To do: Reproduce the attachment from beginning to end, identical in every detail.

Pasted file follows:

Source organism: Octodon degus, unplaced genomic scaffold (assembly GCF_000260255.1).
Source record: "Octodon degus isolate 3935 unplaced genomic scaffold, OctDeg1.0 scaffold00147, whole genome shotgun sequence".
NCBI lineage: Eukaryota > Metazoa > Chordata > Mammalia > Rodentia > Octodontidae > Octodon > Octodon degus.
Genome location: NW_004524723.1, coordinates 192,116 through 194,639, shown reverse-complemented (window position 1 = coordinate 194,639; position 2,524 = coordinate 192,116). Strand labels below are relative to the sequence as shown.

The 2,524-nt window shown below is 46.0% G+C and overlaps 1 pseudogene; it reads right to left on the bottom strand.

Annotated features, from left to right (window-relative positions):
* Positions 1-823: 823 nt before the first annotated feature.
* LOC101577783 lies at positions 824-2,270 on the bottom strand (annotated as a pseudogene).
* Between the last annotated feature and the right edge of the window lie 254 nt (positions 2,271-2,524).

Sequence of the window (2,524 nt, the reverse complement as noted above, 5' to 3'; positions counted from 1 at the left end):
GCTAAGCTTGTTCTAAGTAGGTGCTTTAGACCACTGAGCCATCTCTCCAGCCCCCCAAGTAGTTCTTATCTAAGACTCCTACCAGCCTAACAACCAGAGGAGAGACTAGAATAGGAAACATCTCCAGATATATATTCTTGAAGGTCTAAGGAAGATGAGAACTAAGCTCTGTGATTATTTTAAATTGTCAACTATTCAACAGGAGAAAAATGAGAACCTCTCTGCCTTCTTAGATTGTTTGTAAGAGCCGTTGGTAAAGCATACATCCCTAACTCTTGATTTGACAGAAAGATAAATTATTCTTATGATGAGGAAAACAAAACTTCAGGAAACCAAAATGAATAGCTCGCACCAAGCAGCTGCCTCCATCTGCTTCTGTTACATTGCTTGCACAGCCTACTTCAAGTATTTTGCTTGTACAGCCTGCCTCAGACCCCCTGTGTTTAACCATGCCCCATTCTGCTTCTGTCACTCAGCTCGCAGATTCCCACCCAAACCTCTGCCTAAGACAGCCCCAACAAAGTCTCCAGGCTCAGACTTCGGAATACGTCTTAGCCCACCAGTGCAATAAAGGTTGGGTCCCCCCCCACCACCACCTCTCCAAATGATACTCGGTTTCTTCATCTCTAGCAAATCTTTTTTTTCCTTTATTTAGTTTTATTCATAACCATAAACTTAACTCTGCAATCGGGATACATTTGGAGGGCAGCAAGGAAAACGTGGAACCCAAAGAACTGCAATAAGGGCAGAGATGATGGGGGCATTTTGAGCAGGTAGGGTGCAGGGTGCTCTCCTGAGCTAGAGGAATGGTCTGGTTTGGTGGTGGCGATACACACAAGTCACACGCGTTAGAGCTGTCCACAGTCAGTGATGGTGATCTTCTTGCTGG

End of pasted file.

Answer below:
Source organism: Octodon degus, unplaced genomic scaffold (assembly GCF_000260255.1).
Source record: "Octodon degus isolate 3935 unplaced genomic scaffold, OctDeg1.0 scaffold00147, whole genome shotgun sequence".
NCBI lineage: Eukaryota > Metazoa > Chordata > Mammalia > Rodentia > Octodontidae > Octodon > Octodon degus.
Genome location: NW_004524723.1, coordinates 192,116 through 194,639, shown reverse-complemented (window position 1 = coordinate 194,639; position 2,524 = coordinate 192,116). Strand labels below are relative to the sequence as shown.

The 2,524-nt window shown below is 46.0% G+C and overlaps 1 pseudogene; it reads right to left on the bottom strand.

Annotated features, from left to right (window-relative positions):
* Positions 1-823: 823 nt before the first annotated feature.
* LOC101577783 lies at positions 824-2,270 on the bottom strand (annotated as a pseudogene).
* Between the last annotated feature and the right edge of the window lie 254 nt (positions 2,271-2,524).

Sequence of the window (2,524 nt, the reverse complement as noted above, 5' to 3'; positions counted from 1 at the left end):
GCTAAGCTTGTTCTAAGTAGGTGCTTTAGACCACTGAGCCATCTCTCCAGCCCCCCAAGTAGTTCTTATCTAAGACTCCTACCAGCCTAACAACCAGAGGAGAGACTAGAATAGGAAACATCTCCAGATATATATTCTTGAAGGTCTAAGGAAGATGAGAACTAAGCTCTGTGATTATTTTAAATTGTCAACTATTCAACAGGAGAAAAATGAGAACCTCTCTGCCTTCTTAGATTGTTTGTAAGAGCCGTTGGTAAAGCATACATCCCTAACTCTTGATTTGACAGAAAGATAAATTATTCTTATGATGAGGAAAACAAAACTTCAGGAAACCAAAATGAATAGCTCGCACCAAGCAGCTGCCTCCATCTGCTTCTGTTACATTGCTTGCACAGCCTACTTCAAGTATTTTGCTTGTACAGCCTGCCTCAGACCCCCTGTGTTTAACCATGCCCCATTCTGCTTCTGTCACTCAGCTCGCAGATTCCCACCCAAACCTCTGCCTAAGACAGCCCCAACAAAGTCTCCAGGCTCAGACTTCGGAATACGTCTTAGCCCACCAGTGCAATAAAGGTTGGGTCCCCCCCCACCACCACCTCTCCAAATGATACTCGGTTTCTTCATCTCTAGCAAATCTTTTTTTTCCTTTATTTAGTTTTATTCATAACCATAAACTTAACTCTGCAATCGGGATACATTTGGAGGGCAGCAAGGAAAACGTGGAACCCAAAGAACTGCAATAAGGGCAGAGATGATGGGGGCATTTTGAGCAGGTAGGGTGCAGGGTGCTCTCCTGAGCTAGAGGAATGGTCTGGTTTGGTGGTGGCGATACACACAAGTCACACGCGTTAGAGCTGTCCACAGTCAGTGATGGTGATCTTCTTGCTGG